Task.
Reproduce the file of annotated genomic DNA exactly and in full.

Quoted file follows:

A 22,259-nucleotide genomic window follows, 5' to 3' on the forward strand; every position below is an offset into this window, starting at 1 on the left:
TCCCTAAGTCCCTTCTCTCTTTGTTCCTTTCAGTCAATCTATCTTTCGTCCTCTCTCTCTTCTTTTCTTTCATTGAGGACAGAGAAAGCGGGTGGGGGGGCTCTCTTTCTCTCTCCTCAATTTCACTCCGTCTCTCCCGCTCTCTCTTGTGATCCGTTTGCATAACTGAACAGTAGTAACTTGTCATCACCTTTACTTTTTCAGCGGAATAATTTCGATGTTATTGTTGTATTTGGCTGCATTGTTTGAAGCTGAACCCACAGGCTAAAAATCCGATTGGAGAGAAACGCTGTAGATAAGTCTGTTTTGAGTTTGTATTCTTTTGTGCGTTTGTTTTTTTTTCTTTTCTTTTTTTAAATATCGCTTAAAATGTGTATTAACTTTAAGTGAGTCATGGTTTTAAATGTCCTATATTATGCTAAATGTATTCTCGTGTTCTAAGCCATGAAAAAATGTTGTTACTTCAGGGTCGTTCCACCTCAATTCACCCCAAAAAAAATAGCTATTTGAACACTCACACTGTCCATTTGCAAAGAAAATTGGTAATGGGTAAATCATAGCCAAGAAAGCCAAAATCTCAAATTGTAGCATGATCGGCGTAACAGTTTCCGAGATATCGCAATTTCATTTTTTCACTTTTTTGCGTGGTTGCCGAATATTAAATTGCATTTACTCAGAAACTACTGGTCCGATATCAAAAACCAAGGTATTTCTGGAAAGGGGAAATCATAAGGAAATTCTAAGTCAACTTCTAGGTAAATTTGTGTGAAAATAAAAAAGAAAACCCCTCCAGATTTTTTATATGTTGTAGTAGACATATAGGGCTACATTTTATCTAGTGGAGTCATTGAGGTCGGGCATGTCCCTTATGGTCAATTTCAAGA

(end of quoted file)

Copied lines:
A 22,259-nucleotide genomic window follows, 5' to 3' on the forward strand; every position below is an offset into this window, starting at 1 on the left:
TCCCTAAGTCCCTTCTCTCTTTGTTCCTTTCAGTCAATCTATCTTTCGTCCTCTCTCTCTTCTTTTCTTTCATTGAGGACAGAGAAAGCGGGTGGGGGGGCTCTCTTTCTCTCTCCTCAATTTCACTCCGTCTCTCCCGCTCTCTCTTGTGATCCGTTTGCATAACTGAACAGTAGTAACTTGTCATCACCTTTACTTTTTCAGCGGAATAATTTCGATGTTATTGTTGTATTTGGCTGCATTGTTTGAAGCTGAACCCACAGGCTAAAAATCCGATTGGAGAGAAACGCTGTAGATAAGTCTGTTTTGAGTTTGTATTCTTTTGTGCGTTTGTTTTTTTTTCTTTTCTTTTTTTAAATATCGCTTAAAATGTGTATTAACTTTAAGTGAGTCATGGTTTTAAATGTCCTATATTATGCTAAATGTATTCTCGTGTTCTAAGCCATGAAAAAATGTTGTTACTTCAGGGTCGTTCCACCTCAATTCACCCCAAAAAAAATAGCTATTTGAACACTCACACTGTCCATTTGCAAAGAAAATTGGTAATGGGTAAATCATAGCCAAGAAAGCCAAAATCTCAAATTGTAGCATGATCGGCGTAACAGTTTCCGAGATATCGCAATTTCATTTTTTCACTTTTTTGCGTGGTTGCCGAATATTAAATTGCATTTACTCAGAAACTACTGGTCCGATATCAAAAACCAAGGTATTTCTGGAAAGGGGAAATCATAAGGAAATTCTAAGTCAACTTCTAGGTAAATTTGTGTGAAAATAAAAAAGAAAACCCCTCCAGATTTTTTATATGTTGTAGTAGACATATAGGGCTACATTTTATCTAGTGGAGTCATTGAGGTCGGGCATGTCCCTTATGGTCAATTTCAAGA